COVID-19’s estimated impact on Washington health care coverage
After peaking in May 2020, the estimated uninsured rate in Washington State has dropped below pre-pandemic levels. The latest data from the Washington State Office of Financial Management offers a breakdown of COVID-19’s estimated impact on Washington State health care coverage.
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Uninsured rates in Washington State now lower than before pandemic
According to the report, in 2019, the overall uninsured rate was 6.1% for adults 18-64. By April 2020, the pandemic caused that rate to climb to 8.7%. COVID-related lockdowns helped uninsured rates peak at 12.6% by May 2020.
Lifting lockdowns brought a steep decline over the ensuing four weeks, with a continued steady decline that continues through May 2021.
“In the latest week of data (ending May 15, 2021), the overall uninsured rate was 5.5% (428,100, and for adults age 18-64 it was 7.8% (376,100). Both rates are lower than the corresponding rates before the pandemic.”
Source of coverage before and after COVID-19
In May 2020, at the peak of unemployment claims in Washington, about 58% of newly unemployed workers were uninsured. Before COVID, just 8.1% of newly unemployed workers were uninsured.
For the week ending May 15, 2021, the number of newly unemployed individuals who were uninsured had dropped to less than one percent.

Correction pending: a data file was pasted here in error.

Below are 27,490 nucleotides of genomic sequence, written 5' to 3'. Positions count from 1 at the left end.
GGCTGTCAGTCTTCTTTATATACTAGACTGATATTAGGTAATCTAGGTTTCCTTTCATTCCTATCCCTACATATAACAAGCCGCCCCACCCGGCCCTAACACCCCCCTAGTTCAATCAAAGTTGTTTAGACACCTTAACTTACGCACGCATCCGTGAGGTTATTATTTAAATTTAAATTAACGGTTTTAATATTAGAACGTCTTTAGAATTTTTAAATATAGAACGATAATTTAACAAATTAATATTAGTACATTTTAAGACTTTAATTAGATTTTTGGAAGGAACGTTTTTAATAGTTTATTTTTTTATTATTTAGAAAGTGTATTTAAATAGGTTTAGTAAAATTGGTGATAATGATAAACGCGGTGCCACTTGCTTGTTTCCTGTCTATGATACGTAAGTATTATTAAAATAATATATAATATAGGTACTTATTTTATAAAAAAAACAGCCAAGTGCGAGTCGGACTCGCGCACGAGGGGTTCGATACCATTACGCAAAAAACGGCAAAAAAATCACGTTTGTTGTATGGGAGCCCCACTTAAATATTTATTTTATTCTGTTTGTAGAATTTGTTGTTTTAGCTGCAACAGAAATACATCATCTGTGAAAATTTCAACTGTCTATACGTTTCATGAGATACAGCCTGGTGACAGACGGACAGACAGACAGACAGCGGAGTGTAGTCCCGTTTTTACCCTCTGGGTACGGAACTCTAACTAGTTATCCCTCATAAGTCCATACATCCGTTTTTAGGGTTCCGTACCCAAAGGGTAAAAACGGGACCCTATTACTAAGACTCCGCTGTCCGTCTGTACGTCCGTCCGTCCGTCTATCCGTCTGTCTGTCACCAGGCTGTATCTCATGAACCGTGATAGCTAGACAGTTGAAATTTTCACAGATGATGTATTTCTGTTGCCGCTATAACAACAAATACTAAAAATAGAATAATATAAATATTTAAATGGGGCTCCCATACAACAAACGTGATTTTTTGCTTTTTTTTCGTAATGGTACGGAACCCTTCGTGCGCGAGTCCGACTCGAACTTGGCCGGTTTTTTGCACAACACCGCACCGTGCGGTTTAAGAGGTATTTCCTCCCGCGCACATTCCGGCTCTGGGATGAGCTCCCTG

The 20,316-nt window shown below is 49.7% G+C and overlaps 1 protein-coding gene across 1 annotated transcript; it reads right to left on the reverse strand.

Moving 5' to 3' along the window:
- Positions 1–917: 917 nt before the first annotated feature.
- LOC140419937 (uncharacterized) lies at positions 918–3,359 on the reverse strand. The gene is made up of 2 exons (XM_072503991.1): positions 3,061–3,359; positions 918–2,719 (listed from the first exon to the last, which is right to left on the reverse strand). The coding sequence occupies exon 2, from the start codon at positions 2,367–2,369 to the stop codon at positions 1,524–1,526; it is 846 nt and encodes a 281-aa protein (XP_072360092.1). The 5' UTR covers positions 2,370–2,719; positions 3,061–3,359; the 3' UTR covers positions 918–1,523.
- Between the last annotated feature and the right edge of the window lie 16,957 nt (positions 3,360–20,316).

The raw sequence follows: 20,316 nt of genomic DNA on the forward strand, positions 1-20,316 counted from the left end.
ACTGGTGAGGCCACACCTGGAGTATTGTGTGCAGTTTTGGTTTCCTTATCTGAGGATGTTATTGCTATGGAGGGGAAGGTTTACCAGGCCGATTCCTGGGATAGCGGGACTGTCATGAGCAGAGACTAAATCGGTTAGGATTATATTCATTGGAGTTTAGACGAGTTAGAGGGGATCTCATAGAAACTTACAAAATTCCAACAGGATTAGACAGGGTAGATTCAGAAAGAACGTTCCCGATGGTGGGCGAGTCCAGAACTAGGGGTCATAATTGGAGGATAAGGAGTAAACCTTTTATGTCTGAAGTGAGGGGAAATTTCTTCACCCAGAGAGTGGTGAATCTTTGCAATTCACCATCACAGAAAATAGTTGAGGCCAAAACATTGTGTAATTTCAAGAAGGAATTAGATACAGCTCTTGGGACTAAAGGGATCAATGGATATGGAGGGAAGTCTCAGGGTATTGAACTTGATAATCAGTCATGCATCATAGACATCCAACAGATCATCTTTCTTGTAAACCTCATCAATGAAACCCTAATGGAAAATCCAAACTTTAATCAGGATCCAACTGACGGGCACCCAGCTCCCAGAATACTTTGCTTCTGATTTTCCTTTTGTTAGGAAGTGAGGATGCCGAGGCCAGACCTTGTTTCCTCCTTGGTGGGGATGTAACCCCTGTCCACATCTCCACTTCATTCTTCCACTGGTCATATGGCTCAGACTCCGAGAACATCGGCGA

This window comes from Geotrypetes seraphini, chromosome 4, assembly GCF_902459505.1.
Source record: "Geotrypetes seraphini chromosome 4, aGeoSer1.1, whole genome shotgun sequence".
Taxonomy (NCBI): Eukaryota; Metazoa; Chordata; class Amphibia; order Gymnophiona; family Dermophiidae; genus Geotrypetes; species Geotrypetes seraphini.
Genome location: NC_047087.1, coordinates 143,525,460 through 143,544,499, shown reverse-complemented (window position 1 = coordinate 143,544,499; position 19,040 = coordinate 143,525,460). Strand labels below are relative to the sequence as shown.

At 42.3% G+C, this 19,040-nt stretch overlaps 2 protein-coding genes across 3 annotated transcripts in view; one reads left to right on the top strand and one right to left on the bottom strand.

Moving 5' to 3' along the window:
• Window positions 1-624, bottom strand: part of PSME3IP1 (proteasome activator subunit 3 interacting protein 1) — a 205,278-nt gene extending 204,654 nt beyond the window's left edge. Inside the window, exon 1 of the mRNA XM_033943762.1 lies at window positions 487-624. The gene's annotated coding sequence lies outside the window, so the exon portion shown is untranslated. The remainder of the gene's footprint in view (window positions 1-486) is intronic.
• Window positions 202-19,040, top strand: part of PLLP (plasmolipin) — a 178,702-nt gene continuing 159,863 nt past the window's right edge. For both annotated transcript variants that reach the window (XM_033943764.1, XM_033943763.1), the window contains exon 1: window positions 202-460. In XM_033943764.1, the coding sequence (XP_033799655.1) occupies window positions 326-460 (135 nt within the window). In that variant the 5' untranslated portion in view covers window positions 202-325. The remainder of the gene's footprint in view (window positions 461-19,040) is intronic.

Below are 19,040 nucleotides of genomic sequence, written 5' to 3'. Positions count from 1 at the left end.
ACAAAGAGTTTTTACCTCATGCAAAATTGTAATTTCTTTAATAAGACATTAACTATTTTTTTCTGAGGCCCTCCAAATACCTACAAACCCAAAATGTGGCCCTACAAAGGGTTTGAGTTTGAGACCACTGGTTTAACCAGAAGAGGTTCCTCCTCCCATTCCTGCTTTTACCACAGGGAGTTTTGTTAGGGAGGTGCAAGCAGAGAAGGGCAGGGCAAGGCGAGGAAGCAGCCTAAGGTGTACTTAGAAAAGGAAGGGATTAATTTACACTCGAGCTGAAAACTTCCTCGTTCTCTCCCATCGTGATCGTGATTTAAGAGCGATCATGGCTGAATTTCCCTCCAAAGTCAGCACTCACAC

The report states:
“The low uninsured rate for the May 2021 cohort is the result of a much smaller number of unemployment claims and a continued growth in Medicaid and individual coverage.”
Washington uninsured rates by county
Uninsured rates by county vary significantly across Washington. However, for nearly all counties, uninsured rates as of May 2021 are now below their pre-pandemic levels.
Columbia, Douglas, and Skamania are the only counties that currently have higher uninsured rates than they did before the pandemic. San Juan, Lincoln, and Garfield Counties show the most significant drops in their uninsured rates.
“Several factors at the county level could have contributed to the volatile changes in uninsured rates among the counties. These factors include the number of people becoming unemployed, the occupations the workers were in before becoming unemployed, whether the workers had access to coverage from spouse’s employment-based insurance, and variations in enrolling in other eligible coverage sources (e.g., Medicaid and qualified health plan through the Exchange) both before and after the COVID-19 outbreak.”